Apple’s iOS has more than 51 percent of the US smartphone market, leading Google’s Android, which claims just over 42 percent of the American market share, according to new figures released Tuesday. The numbers are just the latest prior to Apple’s quarterly sales report expected later this week. Handset sales research firm Kantar announced Apple gained 6.3 percent of the domestic smartphone market, fueled largely by demand for the iPhone 5. Meanwhile, Android sales in the US slowed lightly, shedding 0.6 percent from the same 12-week period in 2011…

“Apple continues to remain strong in certain markets, including the U.S.,” according to TechCrunch, which presented the new Kantar data today.

Today’s report mirrors earlier data the company released also showing iOS leading Android in the US. While Apple in the US has a 51.2 percent to 44.2 percent lead in the United States, that margin is even higher in Japan, where 66 percent of smartphones are powered by iOS, compared to just 32 percent for Android.

In the UK, which Kantar says at 61 percent has the highest penetration of smartphones, Android-based Samsung has a slim lead over Apple. The South Korean company has 35 percent of smartphone sales in that country with 32 percent for Apple.

Echoing an earlier comment that Android demand may be slowing, a Kantar researcher told TechCrunch its survey ending Dec. 23 of 2012 suggests the Google mobile operating system is finding ‘easy wins’ more difficult to find.

Researcher Dominic Sunnebo said:

At the end of 2012 the global OS picture shows Android on top, but clearly the rate of growth it experienced over the past year is beginning to slow as easy wins from first-time smartphone buyers begin to reduce.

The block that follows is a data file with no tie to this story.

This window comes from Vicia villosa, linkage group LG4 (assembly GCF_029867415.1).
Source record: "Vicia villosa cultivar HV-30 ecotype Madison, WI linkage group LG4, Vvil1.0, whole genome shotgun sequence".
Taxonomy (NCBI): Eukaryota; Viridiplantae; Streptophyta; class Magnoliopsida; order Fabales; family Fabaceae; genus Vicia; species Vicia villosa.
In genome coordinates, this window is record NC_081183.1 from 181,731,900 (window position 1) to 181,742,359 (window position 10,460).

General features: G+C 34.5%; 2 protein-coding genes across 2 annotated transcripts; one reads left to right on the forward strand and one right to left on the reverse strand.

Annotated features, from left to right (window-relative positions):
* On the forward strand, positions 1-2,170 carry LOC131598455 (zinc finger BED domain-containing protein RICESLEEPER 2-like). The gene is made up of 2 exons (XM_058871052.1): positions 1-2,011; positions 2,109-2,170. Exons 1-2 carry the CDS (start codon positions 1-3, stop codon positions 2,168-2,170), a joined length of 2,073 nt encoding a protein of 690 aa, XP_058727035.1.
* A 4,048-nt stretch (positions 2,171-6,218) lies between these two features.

A similar projection for Apple has the company peaking at 22 percent of the market in 2014.

Along with repeating the belief that Android is the leading smartphone OS, the Kantar report further illustrates 2014 will be a race of two brands: Apple and Samsung. The company holds 27 percent of smartphone sales in all nine markets the researcher surveyed.

Samsung was strongest in Australia, owning 32 percent of the market and weakest in Japan, where the brand could only claim 6 percent of the smartphone market.

As a result of this smartphone duopoly, added attention will be focused on the actions of Apple and Samsung. The iPad maker is being urged to introduce an inexpensive iPhone to attract the growing number of prepaid subscribers, particularly in China where Android’s low price is an advantage.

For Samsung, there is talk of new handsets that could counter Apple’s headline-grabbing products.

However, market share leadership is simply a number without much significance in some quarters – particularly for Apple supports which point to the company’s lead in every other metric.
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